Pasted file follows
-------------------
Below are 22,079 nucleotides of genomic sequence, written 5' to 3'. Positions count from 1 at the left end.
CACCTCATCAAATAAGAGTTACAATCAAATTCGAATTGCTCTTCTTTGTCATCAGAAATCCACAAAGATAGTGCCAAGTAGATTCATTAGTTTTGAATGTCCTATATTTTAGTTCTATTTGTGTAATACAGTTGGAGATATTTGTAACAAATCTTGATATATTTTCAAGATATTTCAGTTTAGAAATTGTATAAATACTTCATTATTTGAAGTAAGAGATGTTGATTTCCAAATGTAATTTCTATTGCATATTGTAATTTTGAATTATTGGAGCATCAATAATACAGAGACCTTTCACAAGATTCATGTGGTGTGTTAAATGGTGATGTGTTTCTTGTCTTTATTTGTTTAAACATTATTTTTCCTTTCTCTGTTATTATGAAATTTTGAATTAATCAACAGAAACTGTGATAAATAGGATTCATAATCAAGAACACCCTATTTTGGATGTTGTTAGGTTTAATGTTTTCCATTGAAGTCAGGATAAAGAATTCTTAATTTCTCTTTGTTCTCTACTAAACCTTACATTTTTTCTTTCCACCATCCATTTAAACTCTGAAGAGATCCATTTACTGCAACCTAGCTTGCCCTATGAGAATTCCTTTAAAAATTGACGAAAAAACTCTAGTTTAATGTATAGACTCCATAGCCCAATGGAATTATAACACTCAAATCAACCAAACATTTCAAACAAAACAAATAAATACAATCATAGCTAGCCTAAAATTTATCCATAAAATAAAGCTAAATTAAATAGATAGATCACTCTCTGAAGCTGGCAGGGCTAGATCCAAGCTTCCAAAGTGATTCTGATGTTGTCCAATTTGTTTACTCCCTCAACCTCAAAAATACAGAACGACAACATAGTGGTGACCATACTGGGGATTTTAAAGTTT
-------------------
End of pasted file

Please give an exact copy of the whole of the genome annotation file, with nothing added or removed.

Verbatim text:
Below are 22,079 nucleotides of genomic sequence, written 5' to 3'. Positions count from 1 at the left end.
CACCTCATCAAATAAGAGTTACAATCAAATTCGAATTGCTCTTCTTTGTCATCAGAAATCCACAAAGATAGTGCCAAGTAGATTCATTAGTTTTGAATGTCCTATATTTTAGTTCTATTTGTGTAATACAGTTGGAGATATTTGTAACAAATCTTGATATATTTTCAAGATATTTCAGTTTAGAAATTGTATAAATACTTCATTATTTGAAGTAAGAGATGTTGATTTCCAAATGTAATTTCTATTGCATATTGTAATTTTGAATTATTGGAGCATCAATAATACAGAGACCTTTCACAAGATTCATGTGGTGTGTTAAATGGTGATGTGTTTCTTGTCTTTATTTGTTTAAACATTATTTTTCCTTTCTCTGTTATTATGAAATTTTGAATTAATCAACAGAAACTGTGATAAATAGGATTCATAATCAAGAACACCCTATTTTGGATGTTGTTAGGTTTAATGTTTTCCATTGAAGTCAGGATAAAGAATTCTTAATTTCTCTTTGTTCTCTACTAAACCTTACATTTTTTCTTTCCACCATCCATTTAAACTCTGAAGAGATCCATTTACTGCAACCTAGCTTGCCCTATGAGAATTCCTTTAAAAATTGACGAAAAAACTCTAGTTTAATGTATAGACTCCATAGCCCAATGGAATTATAACACTCAAATCAACCAAACATTTCAAACAAAACAAATAAATACAATCATAGCTAGCCTAAAATTTATCCATAAAATAAAGCTAAATTAAATAGATAGATCACTCTCTGAAGCTGGCAGGGCTAGATCCAAGCTTCCAAAGTGATTCTGATGTTGTCCAATTTGTTTACTCCCTCAACCTCAAAAATACAGAACGACAACATAGTGGTGACCATACTGGGGATTTTAAAGTTT